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Secret talks that led apartheid state, Struggle stalwarts to table

The memo keeps to the parameters of talks about talks, focusing on the government’s reasons for refusing to meet the ANC

The cover of the Breakthrough book by Mac Maharaj and Pallo Jordan.
The cover of the Breakthrough book by Mac Maharaj and Pallo Jordan.
Image: Supplied

The ‘Mandela document’, as his [Nelson Mandela] 1989 memo to PW Botha became known, is the most unambiguous indication of what Mandela set out to achieve when he began to engage with the regime.

It adheres to the explanation he gave to a concerned [Oliver] Tambo when the latter smuggled a message into jail asking him what he was up to behind those prison walls. (‘A meeting between the ANC and the government,’ was Mandela’s curt response.)

The memo keeps to the parameters of talks about talks, focusing on the government’s reasons for refusing to meet the ANC. Mandela robustly challenges the government’s precondition that the ANC renounce violence, and defends the alliance of the ANC and the SACP.

He disabuses the government of its claim that socialism was the ANC’s goal and insists that the Freedom Charter envisaged a mixed economy. Mandela also rejects the government’s condemnation of the principle of majority rule, which he insists is a necessary condition for stability and peace to prevail in SA.

"[M]ajority rule and internal peace,” Mandela argued, “are like the two sides of a single coin, and white South Africa simply has to accept that there will never be peace and stability in this country until the principle is fully applied.” His discussions with Coetsee and the Barnard team had led him to hone his argument and Mandela urged that “the key to the whole situation is a negotiated settlement and a meeting between the government and the ANC will be the first major step towards lasting peace in the country”.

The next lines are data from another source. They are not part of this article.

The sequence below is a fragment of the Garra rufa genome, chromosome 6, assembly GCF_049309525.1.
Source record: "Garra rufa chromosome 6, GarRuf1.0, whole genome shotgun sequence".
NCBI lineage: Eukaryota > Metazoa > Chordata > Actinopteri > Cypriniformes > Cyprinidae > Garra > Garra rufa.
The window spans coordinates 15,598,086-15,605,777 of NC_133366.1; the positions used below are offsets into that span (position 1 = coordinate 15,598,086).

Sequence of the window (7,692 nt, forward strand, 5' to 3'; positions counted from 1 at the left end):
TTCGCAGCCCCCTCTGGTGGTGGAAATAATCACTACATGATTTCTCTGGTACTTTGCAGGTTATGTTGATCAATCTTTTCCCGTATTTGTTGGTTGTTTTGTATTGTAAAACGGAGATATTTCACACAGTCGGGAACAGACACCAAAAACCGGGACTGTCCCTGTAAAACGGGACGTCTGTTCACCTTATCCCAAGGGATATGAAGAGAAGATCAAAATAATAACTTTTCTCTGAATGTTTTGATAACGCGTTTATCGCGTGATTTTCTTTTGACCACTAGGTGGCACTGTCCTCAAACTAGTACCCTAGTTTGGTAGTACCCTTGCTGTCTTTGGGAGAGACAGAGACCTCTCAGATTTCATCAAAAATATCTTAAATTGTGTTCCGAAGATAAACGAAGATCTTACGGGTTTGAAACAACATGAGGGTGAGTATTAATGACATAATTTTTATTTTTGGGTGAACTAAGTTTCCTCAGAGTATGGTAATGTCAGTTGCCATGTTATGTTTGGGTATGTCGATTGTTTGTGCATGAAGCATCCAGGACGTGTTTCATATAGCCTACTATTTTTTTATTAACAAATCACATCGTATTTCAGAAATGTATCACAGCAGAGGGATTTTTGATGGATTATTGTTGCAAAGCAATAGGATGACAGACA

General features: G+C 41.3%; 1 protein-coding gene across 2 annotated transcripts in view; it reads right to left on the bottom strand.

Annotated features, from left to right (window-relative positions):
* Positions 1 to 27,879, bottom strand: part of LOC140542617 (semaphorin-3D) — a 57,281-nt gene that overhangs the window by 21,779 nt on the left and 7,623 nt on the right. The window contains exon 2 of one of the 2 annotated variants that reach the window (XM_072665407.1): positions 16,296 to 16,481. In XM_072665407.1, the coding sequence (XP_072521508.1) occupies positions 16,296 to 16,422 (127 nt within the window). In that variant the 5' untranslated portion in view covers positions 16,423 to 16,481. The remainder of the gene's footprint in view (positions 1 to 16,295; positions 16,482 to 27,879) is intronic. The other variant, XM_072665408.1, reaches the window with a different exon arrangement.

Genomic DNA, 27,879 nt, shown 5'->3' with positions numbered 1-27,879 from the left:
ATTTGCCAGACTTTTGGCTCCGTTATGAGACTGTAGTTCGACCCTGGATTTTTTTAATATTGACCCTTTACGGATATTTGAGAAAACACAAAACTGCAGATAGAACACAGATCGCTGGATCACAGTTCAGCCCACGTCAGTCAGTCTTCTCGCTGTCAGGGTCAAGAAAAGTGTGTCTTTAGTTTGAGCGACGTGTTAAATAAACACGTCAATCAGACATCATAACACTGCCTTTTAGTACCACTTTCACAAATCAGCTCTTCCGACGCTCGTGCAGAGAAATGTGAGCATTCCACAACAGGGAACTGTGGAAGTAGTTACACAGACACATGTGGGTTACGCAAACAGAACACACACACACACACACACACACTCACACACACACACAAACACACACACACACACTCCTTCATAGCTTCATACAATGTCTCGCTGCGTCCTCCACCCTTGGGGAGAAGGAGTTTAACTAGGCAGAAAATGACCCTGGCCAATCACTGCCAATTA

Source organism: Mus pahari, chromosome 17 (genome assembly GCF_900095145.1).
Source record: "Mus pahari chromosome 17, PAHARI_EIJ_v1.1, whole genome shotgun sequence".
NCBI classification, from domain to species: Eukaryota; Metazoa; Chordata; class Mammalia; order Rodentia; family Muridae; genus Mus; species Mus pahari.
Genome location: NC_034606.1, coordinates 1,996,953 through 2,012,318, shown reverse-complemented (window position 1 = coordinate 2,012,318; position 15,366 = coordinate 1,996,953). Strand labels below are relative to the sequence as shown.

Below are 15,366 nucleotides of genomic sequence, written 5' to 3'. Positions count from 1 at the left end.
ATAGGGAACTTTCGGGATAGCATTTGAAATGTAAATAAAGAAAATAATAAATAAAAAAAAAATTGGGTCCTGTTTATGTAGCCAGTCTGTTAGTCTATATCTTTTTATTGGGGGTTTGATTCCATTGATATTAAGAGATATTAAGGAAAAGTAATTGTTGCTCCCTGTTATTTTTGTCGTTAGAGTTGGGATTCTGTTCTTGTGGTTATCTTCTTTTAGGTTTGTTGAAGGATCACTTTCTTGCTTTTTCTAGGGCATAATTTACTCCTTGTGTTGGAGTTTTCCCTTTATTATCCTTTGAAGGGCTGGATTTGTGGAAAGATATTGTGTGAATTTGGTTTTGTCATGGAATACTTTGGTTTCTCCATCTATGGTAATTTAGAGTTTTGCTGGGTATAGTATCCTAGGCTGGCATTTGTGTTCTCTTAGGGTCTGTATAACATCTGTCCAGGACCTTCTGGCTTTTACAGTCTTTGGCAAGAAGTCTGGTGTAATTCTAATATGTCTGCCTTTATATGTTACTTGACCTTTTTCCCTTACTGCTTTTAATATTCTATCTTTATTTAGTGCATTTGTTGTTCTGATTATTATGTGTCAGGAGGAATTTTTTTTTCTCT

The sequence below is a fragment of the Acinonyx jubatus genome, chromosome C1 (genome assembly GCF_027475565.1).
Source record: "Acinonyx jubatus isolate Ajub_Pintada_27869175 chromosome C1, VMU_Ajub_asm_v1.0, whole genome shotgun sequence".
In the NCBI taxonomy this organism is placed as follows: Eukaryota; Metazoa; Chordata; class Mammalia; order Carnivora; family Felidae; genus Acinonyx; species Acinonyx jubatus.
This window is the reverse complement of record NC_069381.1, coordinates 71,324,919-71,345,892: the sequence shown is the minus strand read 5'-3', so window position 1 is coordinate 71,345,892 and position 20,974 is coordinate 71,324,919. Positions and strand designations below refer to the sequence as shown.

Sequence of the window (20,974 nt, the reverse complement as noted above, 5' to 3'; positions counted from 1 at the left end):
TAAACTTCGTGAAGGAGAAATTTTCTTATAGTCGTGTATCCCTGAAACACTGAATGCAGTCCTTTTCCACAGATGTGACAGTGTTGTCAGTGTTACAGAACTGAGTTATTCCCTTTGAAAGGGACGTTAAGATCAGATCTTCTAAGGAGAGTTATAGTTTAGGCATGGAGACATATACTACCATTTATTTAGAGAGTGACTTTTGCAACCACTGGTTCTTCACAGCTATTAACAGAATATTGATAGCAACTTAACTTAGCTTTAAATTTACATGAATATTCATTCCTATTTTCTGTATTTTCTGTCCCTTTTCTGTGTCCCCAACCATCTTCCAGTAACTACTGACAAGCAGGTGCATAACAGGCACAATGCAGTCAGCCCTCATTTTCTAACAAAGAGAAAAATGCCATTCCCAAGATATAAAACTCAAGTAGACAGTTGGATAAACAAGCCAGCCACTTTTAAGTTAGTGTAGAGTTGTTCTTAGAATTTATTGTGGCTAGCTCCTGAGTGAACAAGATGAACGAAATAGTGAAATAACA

He crisply set out the challenge that negotiations would have to confront:

Two political issues will have to be addressed at such a meeting: firstly, the demand for majority rule in a unitary state, secondly, the concern of white SA over this demand, as well as the insistence of whites on structural guarantees that majority rule will not mean domination of the white minority by blacks.

The most crucial task which will face the government and the ANC will be to reconcile these two positions. Such reconciliation will be achieved only if both parties are willing to compromise.

The talks with Coetsee and the team led by Barnard had reached the point where both sides understood the core issues that negotiations should address. By this time, Tambo had secretly briefed Mandela about what later came to be known as the Harare Declaration.

The Harare Declaration, adopted on August 21 1989 by the OAU subcommittee on Southern Africa at its summit in Harare, Zimbabwe, urged the apartheid regime “to take measures to create a climate for negotiations, to put an end to apartheid and define a new constitutional order based on a set of democratic principles (also listed in the declaration). It also elaborated on the conditions for the negotiations to start.” Any hopes that the regime may have entertained of detaching Mandela from the ANC were dashed. The country continued to hurtle towards what many began to see as its Armageddon.